Jo Johnson: Yes; there is a strong commitment in the Government to ensure that more parts of the country benefit from the rates of growth that we have seen in certain parts of the country, and we want an economy that works for everyone, as I said at the start. We have mechanisms to ensure that we assess the capacity of all parts of the country for excellence so that they can benefit from the science and innovation funding that we have now made available in greater quantities than ever before.

Q278       Chair: It is a new announcement and a new fund. Is this a move to ringfencing innovation funding in the same way that science budget funding has been ringfenced?

Jo Johnson: It is a significant addition of resources, as you say. The additional £4.7 billion is the biggest increase since 1979. The science ring fence that we had previously represented £26.3 billion over the period to 2021. This is additional to that. We have not changed the definition of the ring fence, but these are continuing areas for review.

Q279       Graham Stringer: Can I ask you a question following up your answer on regional investment in science? How do you overcome the apparent conflict between your commitment, which I believe to be genuine, to invest in the regions with the Haldane principle? Newcastle, Sheffield, Manchester and Leeds universities are firstclass universities, but, with the best will in the world, they are not quite in the same class as Cambridge and Oxford. If you are allocating research funds according to excellence, they are always going to win out. How do you deal with that conflict?

Jo Johnson: It is important that we manage this tension carefully. We, as a Government, want to ensure that we fund excellence wherever it is in the UK. On the whole, the Government succeed in doing this well. We have extraordinary excellence in many different parts of the country; it is not just in the golden triangle, worldrenowned though that is. We have excellence in the southwest, in Scotland, in Sheffield, in Manchester, Birmingham and York. There is excellence everywhere. It is important that we have in place processes that ensure that we are also developing areas with a capacity for excellence where they exist.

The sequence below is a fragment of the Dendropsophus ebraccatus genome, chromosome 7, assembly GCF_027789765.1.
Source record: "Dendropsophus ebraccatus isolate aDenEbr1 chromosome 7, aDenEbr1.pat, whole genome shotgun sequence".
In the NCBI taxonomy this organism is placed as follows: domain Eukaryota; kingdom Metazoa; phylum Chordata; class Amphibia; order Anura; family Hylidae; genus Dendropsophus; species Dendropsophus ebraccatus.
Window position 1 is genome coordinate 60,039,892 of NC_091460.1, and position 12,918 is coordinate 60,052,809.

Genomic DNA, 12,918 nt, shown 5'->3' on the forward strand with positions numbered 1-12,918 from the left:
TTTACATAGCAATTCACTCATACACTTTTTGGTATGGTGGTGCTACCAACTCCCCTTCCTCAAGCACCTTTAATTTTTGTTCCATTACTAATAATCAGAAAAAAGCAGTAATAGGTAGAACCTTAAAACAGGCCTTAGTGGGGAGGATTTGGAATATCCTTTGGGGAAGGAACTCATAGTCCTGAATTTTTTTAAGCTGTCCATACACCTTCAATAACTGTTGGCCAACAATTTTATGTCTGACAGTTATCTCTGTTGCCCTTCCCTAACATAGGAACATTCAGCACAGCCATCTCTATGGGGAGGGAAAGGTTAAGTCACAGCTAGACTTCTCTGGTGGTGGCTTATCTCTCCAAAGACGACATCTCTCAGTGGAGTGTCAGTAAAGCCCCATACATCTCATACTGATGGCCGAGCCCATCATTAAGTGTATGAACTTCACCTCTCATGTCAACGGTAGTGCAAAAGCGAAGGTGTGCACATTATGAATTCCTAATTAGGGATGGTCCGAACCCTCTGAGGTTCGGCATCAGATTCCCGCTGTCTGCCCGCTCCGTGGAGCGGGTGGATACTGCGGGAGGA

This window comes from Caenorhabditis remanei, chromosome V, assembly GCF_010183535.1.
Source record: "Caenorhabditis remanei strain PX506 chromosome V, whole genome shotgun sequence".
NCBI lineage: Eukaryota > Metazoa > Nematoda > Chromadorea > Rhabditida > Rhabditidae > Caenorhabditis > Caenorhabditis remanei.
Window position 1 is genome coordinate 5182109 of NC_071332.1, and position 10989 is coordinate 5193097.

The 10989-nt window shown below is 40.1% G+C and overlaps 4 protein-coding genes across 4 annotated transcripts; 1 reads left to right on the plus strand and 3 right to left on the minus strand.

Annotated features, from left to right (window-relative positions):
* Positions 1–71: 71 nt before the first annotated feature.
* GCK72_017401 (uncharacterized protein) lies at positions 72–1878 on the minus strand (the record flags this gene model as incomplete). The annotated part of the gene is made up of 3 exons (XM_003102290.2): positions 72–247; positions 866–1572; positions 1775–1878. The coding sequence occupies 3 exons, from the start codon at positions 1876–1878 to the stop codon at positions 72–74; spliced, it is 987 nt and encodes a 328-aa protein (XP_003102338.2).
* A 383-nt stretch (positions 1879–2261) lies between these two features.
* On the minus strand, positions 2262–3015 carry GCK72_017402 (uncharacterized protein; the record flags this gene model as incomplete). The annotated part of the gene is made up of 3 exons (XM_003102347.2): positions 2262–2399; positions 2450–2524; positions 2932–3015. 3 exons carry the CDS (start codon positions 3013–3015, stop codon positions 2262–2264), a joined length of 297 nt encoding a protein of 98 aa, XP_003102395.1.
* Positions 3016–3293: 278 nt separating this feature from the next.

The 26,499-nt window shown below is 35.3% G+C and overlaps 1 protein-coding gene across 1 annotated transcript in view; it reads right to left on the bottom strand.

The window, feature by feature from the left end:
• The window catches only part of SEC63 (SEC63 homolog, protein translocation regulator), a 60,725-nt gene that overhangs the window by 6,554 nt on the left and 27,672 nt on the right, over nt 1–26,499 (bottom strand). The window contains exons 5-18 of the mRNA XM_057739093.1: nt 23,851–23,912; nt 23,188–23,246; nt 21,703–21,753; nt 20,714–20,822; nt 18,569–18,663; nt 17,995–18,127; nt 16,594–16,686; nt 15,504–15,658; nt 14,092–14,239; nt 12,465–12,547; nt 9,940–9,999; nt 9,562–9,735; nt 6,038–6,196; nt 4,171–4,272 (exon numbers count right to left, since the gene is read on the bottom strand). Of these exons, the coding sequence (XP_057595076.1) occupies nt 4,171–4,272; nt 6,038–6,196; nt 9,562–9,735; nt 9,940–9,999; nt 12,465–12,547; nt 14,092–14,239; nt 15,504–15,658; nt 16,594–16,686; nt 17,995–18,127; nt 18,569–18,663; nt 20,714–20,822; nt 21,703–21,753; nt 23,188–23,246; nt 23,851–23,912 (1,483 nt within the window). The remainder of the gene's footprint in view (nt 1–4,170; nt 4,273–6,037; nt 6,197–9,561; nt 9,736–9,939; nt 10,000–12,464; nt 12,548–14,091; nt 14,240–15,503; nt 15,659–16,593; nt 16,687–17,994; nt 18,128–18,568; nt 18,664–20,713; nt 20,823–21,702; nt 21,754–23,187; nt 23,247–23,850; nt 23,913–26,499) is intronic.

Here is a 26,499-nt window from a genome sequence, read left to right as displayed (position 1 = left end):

One of the most fruitful mechanisms that we have at the moment is the science and innovation audits, which are now entering their third wave. This is a means by which we can map where there is a capacity for excellence in parts of the country that might not immediately spring to mind so that we can ensure that areas that can be in a position eventually to make the most of public resources get their fair crack at it.

Q280       Graham Stringer: One cannot disagree with that, but history gives us slightly different evidence, does it not? When it has come to it, the Diamond Light Source, for instance, was moved from the northwest into the Oxford area. Do you believe that, in future, decisions like that would not or would be taken?

Jo Johnson: We watch very carefully where the share of public money for research and innovation is allocated around the country. Above all, our guiding principle is that we have to fund excellence. Notwithstanding the increase that I mentioned that was allocated to R&D during the spending review, we have finite resources and we need to ensure that there is a strong return for taxpayers from it, as there is presently; we have an extraordinary return from our science spend. We want to make sure that it is allocated efficiently, and taxpayers expect us to do that; but we have not seen a substantial increase in the share of this money going to the golden triangle over recent years. It is hovering somewhere in the mid40s. It has maybe gone up a percentage point or two. Jenny might be able to correct me if I am out by a percentage point or so, but I think it is around 46% or 47%. I am not sure that has shifted significantly over the last five or six years. We are not seeing a further concentration of spending.

The whole point of the science and innovation audits, as I said, is to ensure that where there is capacity for excellence elsewhereand indeed anywhere in the countryinstitutions are able to bid successfully for these resources. There are parts of the country that do disproportionately well. Scotland, for example, does massively well relative to its population and GDP share.

Q281       Graham Stringer: Wherever our universities are—our excellent research institutes—all around the country, when it comes to research and development in British business, it does less well. The Lambert review found that. Why do you think that is, and what can the Government do to change what is a relatively poor performance by business?

Jo Johnson: Do you mean in investing in R&D?

Graham Stringer: Yes.

Jo Johnson: We do want to see business investing in R&D, and it has been a consistent feature of our industrial landscape relative to other developed economies that we invest less in terms of what our business community is doing. That is why, as a Government, we are working, too, to put in place an environment that will encourage businesses to invest more. Among other things, you will have seen that in the autumn statement the Chancellor announced a review of the R&D tax environment for business to look at whether it was as competitive as it needs to be. Those sorts of enabling factors that Government can influence are certainly at the forefront of our minds.